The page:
So when I'm doing the down/sit/stand/heel series I should be working with come too, meaning come to front, once we have it that it is a position.

I have done a fair amount of work working on the come to heel position from a sit and from just calling her to come to heel from any posiion. This is where she must have associated this sitting at heel position.

It's been a while since I've taught a new position. What are the steps to use to position your dog from a sitting heel to a sit in front. Lure? Me stepping backwards? Guiding the leash?
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post #6 of 8 (permalink) Old 10-20-2011, 04:16 PM
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Depends how you want the dog to move. If you're laid back about it then you can just use a lure and have the dog walk forward and turn in a tight circle. If you want more competition type movement, IE: the dogs hind end is the primary movement with more pivoting on the front end, then you'll need to teach the dog hindend awareness by teaching them to pivot. I use a stock type rubber bucket that I purchased at TSC that's about 8 inches or so high (give or take). Essentially you teach the dog to place their front feet on the bucket while its upside down, and teach them to pivot both ways on their own and in a heel. It sounds goofy, but it teaches the dog how to move the hindend when asked, while only spinning the front feet. Therefore, leading to being able to teach the dog to move in a heel sideways, backwards, and pivot from a comefront to byheel and vice versa. I used a lure and clicker with heavy rewards for place training (my command for putting the front feet on the bucket was "place" but now when Dante sees the bucket he runs right over to it and puts his front paws on it, he knows what's its for).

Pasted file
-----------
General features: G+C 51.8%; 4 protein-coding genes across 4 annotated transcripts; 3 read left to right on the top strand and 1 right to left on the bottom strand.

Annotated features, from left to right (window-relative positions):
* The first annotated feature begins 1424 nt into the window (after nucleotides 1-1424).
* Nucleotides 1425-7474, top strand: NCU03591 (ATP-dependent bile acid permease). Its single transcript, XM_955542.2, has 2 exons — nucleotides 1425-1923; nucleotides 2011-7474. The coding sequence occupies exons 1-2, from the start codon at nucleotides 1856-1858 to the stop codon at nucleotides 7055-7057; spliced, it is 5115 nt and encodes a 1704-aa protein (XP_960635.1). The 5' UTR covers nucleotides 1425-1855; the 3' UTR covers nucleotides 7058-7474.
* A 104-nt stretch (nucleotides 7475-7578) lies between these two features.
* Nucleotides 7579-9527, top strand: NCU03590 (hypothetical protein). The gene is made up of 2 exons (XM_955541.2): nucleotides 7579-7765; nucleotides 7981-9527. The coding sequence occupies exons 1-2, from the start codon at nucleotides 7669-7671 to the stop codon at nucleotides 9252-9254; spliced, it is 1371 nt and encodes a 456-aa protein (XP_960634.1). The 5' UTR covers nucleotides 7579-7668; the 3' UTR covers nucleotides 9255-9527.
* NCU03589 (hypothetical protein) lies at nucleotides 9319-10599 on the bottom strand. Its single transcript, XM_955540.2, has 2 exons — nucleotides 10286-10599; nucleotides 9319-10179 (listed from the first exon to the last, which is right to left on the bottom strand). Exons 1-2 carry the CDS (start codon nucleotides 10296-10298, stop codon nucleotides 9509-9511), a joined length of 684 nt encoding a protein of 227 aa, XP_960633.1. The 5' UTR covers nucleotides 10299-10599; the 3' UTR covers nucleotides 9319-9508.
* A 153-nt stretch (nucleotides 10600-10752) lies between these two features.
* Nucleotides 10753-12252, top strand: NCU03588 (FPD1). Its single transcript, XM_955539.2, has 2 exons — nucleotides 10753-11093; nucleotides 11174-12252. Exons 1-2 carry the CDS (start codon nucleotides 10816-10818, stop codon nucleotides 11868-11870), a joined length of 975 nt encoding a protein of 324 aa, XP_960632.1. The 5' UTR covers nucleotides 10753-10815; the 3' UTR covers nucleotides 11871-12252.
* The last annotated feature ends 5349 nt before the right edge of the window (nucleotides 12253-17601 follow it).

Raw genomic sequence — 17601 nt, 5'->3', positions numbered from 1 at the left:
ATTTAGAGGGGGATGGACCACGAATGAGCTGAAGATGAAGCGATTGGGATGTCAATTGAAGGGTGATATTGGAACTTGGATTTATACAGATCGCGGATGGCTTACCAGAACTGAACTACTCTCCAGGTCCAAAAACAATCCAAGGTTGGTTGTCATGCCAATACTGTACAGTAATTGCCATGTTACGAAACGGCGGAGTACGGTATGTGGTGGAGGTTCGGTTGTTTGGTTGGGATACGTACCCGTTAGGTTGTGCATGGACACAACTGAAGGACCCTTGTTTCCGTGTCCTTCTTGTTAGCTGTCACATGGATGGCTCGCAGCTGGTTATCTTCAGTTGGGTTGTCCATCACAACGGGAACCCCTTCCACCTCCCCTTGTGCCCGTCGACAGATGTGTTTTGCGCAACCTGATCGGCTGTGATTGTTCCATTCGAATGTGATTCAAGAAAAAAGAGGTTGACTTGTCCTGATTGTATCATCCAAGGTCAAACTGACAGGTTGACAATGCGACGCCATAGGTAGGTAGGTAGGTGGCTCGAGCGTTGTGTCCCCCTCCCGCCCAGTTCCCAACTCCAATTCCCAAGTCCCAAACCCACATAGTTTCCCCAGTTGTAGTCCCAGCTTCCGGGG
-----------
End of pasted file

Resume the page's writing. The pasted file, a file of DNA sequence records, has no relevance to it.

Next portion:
There are videos out there on it. I researched here on the forum, but I'm pretty sure Michael Ellis has tons of videos on this if I'm not mistaken.
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post #7 of 8 (permalink) Old 10-20-2011, 04:21 PM
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Here's a video. To be fair, I haven't watched the whole thing. Just wanted to find a vid from a reputable trainer so you'd have some idea of what I'm talking about, because when I first heard abotu this stuff on here I was like...what?? I just couldn't picture it or comprehend why it made the dog learn to do these movements.


There is probably a better video out there, but that'll get you started.

With the pivot, my mal picks things up lightening fast, so I moved a little faster than a GSD might. It really depends on the dog. My mal figured out "touch" (I used place) in literally minutes, so I started pivoting into him that day. You might have to spend more sessions training touch before pivoting. It took a week or two for him to under how to pivot into ME. He just didn't get it, but once he did, it clicked.

Last edited by Rerun; 10-20-2011 at 04:27 PM.
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post #8 of 8 (permalink) Old 10-20-2011, 05:38 PM Thread Starter
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Looks like I was on track. I was wondering about the perch work. I've worked with it to try to get her better with left hand turns. Now I will have to reverse it. Off to train.

Thanks.